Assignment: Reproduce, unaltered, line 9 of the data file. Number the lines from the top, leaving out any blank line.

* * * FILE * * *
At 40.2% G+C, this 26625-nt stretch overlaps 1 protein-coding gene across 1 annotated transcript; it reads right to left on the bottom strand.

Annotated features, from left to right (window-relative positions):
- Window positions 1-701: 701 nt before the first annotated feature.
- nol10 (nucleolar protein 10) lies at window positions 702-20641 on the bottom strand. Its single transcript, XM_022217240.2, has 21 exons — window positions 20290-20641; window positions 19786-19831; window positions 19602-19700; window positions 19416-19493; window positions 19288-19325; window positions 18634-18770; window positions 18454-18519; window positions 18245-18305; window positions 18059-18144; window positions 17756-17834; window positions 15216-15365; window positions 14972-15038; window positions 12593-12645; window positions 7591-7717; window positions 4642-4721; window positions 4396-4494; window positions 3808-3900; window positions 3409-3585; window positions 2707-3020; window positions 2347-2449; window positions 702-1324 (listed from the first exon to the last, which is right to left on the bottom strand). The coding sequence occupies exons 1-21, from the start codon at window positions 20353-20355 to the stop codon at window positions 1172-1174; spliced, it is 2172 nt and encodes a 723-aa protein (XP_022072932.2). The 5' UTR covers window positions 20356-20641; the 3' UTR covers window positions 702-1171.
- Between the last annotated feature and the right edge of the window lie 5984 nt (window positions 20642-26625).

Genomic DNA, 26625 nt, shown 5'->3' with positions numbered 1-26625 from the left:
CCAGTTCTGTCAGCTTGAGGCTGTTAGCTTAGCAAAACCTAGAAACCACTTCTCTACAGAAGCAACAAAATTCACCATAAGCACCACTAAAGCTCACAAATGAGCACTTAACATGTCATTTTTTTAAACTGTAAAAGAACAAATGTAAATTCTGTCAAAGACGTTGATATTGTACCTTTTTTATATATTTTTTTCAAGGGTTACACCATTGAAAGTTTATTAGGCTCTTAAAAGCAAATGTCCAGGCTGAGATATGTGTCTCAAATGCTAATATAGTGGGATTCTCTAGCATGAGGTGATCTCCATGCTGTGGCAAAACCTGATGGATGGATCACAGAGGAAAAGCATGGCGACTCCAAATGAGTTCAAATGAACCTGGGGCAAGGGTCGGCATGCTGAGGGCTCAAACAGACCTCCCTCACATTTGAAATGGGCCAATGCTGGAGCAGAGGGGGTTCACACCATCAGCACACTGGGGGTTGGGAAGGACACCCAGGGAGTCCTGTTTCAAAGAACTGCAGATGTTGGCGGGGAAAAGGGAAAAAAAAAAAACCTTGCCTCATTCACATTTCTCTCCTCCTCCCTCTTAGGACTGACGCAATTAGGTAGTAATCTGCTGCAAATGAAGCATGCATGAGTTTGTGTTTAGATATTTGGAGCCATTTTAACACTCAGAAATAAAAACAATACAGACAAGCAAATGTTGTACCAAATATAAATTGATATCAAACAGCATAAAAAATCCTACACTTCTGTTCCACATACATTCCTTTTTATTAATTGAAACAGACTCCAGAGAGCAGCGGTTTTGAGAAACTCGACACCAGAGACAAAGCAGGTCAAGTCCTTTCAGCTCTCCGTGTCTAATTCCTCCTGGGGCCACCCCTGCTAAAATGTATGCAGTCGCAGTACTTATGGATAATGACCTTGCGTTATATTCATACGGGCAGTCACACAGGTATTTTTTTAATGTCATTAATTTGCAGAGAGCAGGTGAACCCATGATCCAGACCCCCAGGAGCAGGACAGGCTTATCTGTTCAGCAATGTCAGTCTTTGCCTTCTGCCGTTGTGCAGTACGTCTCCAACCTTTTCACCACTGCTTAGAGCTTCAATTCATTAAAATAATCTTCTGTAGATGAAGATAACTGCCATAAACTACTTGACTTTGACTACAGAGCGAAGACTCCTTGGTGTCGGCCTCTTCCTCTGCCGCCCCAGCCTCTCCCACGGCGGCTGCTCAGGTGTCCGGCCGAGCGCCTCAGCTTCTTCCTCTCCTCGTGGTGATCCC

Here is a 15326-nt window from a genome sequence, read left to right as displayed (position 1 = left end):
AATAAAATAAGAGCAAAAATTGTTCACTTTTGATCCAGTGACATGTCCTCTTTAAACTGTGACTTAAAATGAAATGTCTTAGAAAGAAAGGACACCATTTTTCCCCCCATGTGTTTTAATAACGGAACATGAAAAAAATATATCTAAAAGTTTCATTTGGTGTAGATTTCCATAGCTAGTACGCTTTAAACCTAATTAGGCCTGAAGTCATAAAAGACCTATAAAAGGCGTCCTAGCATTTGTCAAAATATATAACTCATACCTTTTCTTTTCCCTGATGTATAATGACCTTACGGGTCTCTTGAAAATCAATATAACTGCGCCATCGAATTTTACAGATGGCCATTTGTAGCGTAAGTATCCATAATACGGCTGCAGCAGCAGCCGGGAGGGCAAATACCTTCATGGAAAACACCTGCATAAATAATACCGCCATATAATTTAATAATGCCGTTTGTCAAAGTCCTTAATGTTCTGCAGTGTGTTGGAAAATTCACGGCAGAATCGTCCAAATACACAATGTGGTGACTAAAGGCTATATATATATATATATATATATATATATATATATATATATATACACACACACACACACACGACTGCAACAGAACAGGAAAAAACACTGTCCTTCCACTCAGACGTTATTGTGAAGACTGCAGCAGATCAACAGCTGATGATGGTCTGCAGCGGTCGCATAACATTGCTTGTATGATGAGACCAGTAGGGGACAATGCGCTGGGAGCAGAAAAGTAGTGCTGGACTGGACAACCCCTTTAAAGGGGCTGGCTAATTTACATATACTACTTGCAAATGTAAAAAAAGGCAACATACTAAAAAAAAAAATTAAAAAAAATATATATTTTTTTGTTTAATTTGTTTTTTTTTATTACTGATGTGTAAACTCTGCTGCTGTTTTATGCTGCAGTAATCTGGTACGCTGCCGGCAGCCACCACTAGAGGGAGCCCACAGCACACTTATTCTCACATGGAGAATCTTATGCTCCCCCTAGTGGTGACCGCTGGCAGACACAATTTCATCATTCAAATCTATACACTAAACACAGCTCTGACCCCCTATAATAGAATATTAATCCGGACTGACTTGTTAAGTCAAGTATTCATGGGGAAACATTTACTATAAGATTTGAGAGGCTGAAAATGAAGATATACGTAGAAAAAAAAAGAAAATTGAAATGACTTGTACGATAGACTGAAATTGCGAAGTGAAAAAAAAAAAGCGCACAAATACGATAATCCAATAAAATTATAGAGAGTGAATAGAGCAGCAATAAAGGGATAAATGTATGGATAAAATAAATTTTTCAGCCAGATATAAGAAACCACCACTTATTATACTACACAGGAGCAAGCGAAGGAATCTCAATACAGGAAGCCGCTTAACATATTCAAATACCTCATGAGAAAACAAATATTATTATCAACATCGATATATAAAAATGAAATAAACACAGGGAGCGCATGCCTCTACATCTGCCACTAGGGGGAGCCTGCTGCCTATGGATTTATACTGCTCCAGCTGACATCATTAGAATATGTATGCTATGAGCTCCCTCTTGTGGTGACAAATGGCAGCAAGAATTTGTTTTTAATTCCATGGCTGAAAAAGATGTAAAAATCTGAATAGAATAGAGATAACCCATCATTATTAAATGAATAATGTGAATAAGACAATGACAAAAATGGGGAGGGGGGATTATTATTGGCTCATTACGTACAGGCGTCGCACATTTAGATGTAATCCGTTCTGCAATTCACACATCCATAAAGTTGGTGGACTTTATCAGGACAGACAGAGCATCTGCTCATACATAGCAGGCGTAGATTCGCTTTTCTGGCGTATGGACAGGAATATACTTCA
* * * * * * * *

AATAAAATAAGAGCAAAAATTGTTCACTTTTGATCCAGTGACATGTCCTCTTTAAACTGTGACTTAAAATGAAATGTCTTAGAAAGAAAGGACACCATTTTTCCCCCCATGTGTTTTAATAACGGAACATGAAAAAAATATATCTAAAAGTTTCATTTGGTGTAGATTTCCATAGCTAGTACGCTTTAAACCTAATTAGGCCTGAAGTCATAAAAGACCTATAAAAGGCGTCCTAGCATTTGTCAAAATATATAACTCATACCTTTTCTTTTCCCTGATGTATAATGACCTTACGGGTCTCTTGAAAATCAATATAACTGCGCCATCGAATTTTACAGATGGCCATTTGTAGCGTAAGTATCCATAATACGGCTGCAGCAGCAGCCGGGAGGGCAAATACCTTCATGGAAAACACCTGCATAAATAATACCGCCATATAATTTAATAATGCCGTTTGTCAAAGTCCTTAATGTTCTGCAGTGTGTTGGAAAATTCACGGCAGAATCGTCCAAATACACAATGTGGTGACTAAAGGCTATATATATATATATATATATATATATATATATATATATATATACACACACACACACACACGACTGCAACAGAACAGGAAAAAACACTGTCCTTCCACTCAGACGTTATTGTGAAGACTGCAGCAGATCAACAGCTGATGATGGTCTGCAGCGGTCGCATAACATTGCTTGTATGATGAGACCAGTAGGGGACAATGCGCTGGGAGCAGAAAAGTAGTGCTGGACTGGACAACCCCTTTAAAGGGGCTGGCTAATTTACATATACTACTTGCAAATGTAAAAAAAGGCAACATACTAAAAAAAAAAATTAAAAAAAATATATATTTTTTTGTTTAATTTGTTTTTTTTTATTACTGATGTGTAAACTCTGCTGCTGTTTTATGCTGCAGTAATCTGGTACGCTGCCGGCAGCCACCACTAGAGGGAGCCCACAGCACACTTATTCTCACATGGAGAATCTTATGCTCCCCCTAGTGGTGACCGCTGGCAGACACAATTTCATCATTCAAATCTATACACTAAACACAGCTCTGACCCCCTATAATAGAATATTAATCCGGACTGACTTGTTAAGTCAAGTATTCATGGGGAAACATTTACTATAAGATTTGAGAGGCTGAAAATGAAGATATACGTAGAAAAAAAAAGAAAATTGAAATGACTTGTACGATAGACTGAAATTGCGAAGTGAAAAAAAAAAAGCGCACAAATACGATAATCCAATAAAATTATAGAGAGTGAATAGAGCAGCAATAAAGGGATAAATGTATGGATAAAATAAATTTTTCAGCCAGATATAAGAAACCACCACTTATTATACTACACAGGAGCAAGCGAAGGAATCTCAATACAGGAAGCCGCTTAACATATTCAAATACCTCATGAGAAAACAAATATTATTATCAACATCGATATATAAAAATGAAATAAACACAGGGAGCGCATGCCTCTACATCTGCCACTAGGGGGAGCCTGCTGCCTATGGATTTATACTGCTCCAGCTGACATCATTAGAATATGTATGCTATGAGCTCCCTCTTGTGGTGACAAATGGCAGCAAGAATTTGTTTTTAATTCCATGGCTGAAAAAGATGTAAAAATCTGAATAGAATAGAGATAACCCATCATTATTAAATGAATAATGTGAATAAGACAATGACAAAAATGGGGAGGGGGGATTATTATTGGCTCATTACGTACAGGCGTCGCACATTTAGATGTAATCCGTTCTGCAATTCACACATCCATAAAGTTGGTGGACTTTATCAGGACAGACAGAGCATCTGCTCATACATAGCAGGCGTAGATTCGCTTTTCTGGCGTATGGACAGGAATATACTTCA